An unsung fibre, Jute, is something that we have become increasingly aware. It is Jute’s eco credentials which are really outstanding when compared to other fibres; Jute fibre is 100% bio-degradable and recyclable, in it’s growth it requires very low use of pesticides and fertilizer and the processes involved in the conversion of plant to fibre are relatively low polluting. Traditionally used for feed sacks, carpet backing and door mats, we now stock a variety of products which use jute in a more decorative way.
Diamond patterned jute floor rugs - two sizes and colours
Jute has excellent insulation properties both for heat and sound, these together with it’s antic-static properties make it an ideal choice for flooring. When blended with other fibres, as in the Valley Stripe cushions where the composition is 58% Jute and 42% cotton, added softness and drape can be given to the durability of the jute.
cotton and jute valley cushions; jute pouffes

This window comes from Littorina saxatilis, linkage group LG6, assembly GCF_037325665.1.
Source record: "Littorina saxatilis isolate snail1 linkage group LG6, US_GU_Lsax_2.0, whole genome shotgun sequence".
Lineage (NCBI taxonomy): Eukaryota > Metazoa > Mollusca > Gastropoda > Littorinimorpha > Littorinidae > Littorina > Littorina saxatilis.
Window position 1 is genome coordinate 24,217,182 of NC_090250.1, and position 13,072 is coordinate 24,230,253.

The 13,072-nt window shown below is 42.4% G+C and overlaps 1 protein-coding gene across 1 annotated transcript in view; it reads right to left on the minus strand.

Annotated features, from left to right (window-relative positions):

Jute’s unique combination of properties have been noticed by other industries; in tree nurseries it is used to contain young trees, which can be directly planted with no disturbance to the roots, the jute rotting away as the tree grows; for stabilising soils prone to erosion it is used as a “geotextile” that supports the growing vegetation which will eventually halt erosion. The jute covering biodegrades by the time the plants are mature enough to hold the soil in place.
Soft Jute Floor Rugs - two sizes with fringe
Now, with a fuller appreciation of Jute’s qualities, we are looking out for interesting jute products to add to the Tinsmiths’ selection. Do tell us if you come across any.
Ticking fabric was traditionally a very densely woven cotton herringbone or twill
weave cloth used for making mattress & pillow cases. The derivation of the word ‘Ticking’, material used to cover pillows and mattresses, is from the Greek theke, “receptacle”. Ticking cloth was traditionally woven with even narrow stripes in the warp, usually in navy or black & cream, however many variations of stripe pattern & colour have evolved.
Our collection of vintage tickings gleaned from bric a brac sales, flea markets etc.